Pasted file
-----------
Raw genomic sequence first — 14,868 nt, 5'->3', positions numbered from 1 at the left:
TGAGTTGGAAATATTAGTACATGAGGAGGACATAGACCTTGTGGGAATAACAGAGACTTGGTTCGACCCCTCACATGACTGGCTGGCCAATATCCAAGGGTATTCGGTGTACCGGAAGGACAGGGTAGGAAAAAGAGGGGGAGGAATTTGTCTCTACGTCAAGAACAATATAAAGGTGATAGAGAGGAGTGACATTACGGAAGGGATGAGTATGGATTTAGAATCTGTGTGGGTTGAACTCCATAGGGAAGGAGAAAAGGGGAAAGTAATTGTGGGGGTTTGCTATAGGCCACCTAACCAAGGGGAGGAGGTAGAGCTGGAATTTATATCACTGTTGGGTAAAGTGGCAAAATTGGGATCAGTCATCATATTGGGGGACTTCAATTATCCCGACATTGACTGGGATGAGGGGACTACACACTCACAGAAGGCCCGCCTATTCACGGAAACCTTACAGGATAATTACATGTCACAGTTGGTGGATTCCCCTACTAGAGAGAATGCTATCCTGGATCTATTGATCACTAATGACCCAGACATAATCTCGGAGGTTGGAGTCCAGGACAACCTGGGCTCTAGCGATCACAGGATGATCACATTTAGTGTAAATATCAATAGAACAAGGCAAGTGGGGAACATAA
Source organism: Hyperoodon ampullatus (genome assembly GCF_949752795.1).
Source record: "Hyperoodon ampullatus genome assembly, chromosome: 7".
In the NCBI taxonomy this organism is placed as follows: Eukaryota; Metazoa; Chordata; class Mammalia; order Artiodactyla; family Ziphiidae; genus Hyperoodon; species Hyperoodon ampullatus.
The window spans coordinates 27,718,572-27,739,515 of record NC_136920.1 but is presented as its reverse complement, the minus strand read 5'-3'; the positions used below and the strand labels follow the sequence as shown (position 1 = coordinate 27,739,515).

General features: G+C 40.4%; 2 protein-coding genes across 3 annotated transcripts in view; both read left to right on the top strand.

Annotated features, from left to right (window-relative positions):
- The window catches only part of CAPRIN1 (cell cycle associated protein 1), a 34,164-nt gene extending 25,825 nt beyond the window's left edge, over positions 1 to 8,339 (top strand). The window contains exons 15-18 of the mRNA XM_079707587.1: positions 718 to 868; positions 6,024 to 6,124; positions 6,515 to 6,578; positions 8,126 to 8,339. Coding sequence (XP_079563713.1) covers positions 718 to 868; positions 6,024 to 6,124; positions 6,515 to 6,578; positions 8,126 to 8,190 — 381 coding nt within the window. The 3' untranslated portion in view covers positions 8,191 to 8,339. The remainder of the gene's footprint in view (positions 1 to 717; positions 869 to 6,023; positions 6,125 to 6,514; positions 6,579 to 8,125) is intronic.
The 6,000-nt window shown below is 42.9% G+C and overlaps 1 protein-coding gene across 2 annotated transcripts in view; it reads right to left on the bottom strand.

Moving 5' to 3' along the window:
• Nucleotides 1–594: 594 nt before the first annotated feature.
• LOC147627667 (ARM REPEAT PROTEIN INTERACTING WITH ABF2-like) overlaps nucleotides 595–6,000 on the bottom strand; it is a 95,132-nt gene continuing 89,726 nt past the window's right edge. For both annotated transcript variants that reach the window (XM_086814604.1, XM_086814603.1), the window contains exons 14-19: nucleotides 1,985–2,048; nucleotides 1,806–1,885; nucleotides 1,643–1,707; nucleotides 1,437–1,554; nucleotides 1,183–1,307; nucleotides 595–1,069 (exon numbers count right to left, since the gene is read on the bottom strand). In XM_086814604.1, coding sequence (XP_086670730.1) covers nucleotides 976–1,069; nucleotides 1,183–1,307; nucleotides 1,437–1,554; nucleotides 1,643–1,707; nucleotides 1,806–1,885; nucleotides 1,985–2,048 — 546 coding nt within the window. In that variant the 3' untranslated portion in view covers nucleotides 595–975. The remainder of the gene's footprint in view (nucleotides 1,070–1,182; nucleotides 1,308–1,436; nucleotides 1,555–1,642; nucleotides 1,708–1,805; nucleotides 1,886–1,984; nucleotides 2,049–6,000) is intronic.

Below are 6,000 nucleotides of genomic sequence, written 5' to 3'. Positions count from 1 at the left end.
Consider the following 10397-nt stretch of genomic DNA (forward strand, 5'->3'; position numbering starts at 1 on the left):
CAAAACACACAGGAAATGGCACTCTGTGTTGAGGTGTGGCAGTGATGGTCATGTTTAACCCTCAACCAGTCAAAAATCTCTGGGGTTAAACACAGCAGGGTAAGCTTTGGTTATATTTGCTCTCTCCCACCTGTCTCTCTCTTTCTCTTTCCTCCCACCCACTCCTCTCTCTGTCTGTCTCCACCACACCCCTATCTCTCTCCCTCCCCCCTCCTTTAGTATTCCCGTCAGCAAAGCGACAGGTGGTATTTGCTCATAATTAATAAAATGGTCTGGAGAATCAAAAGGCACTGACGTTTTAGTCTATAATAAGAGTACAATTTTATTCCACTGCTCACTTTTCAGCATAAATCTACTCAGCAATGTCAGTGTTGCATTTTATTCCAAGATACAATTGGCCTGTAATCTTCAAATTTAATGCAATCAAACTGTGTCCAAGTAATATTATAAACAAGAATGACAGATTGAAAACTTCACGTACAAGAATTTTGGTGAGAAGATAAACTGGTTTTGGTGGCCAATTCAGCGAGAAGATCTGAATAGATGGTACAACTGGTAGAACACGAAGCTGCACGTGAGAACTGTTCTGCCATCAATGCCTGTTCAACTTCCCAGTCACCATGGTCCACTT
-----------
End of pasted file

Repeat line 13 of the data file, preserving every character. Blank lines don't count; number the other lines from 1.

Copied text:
• LOC147627667 (ARM REPEAT PROTEIN INTERACTING WITH ABF2-like) overlaps nucleotides 595–6,000 on the bottom strand; it is a 95,132-nt gene continuing 89,726 nt past the window's right edge. For both annotated transcript variants that reach the window (XM_086814604.1, XM_086814603.1), the window contains exons 14-19: nucleotides 1,985–2,048; nucleotides 1,806–1,885; nucleotides 1,643–1,707; nucleotides 1,437–1,554; nucleotides 1,183–1,307; nucleotides 595–1,069 (exon numbers count right to left, since the gene is read on the bottom strand). In XM_086814604.1, coding sequence (XP_086670730.1) covers nucleotides 976–1,069; nucleotides 1,183–1,307; nucleotides 1,437–1,554; nucleotides 1,643–1,707; nucleotides 1,806–1,885; nucleotides 1,985–2,048 — 546 coding nt within the window. In that variant the 3' untranslated portion in view covers nucleotides 595–975. The remainder of the gene's footprint in view (nucleotides 1,070–1,182; nucleotides 1,308–1,436; nucleotides 1,555–1,642; nucleotides 1,708–1,805; nucleotides 1,886–1,984; nucleotides 2,049–6,000) is intronic.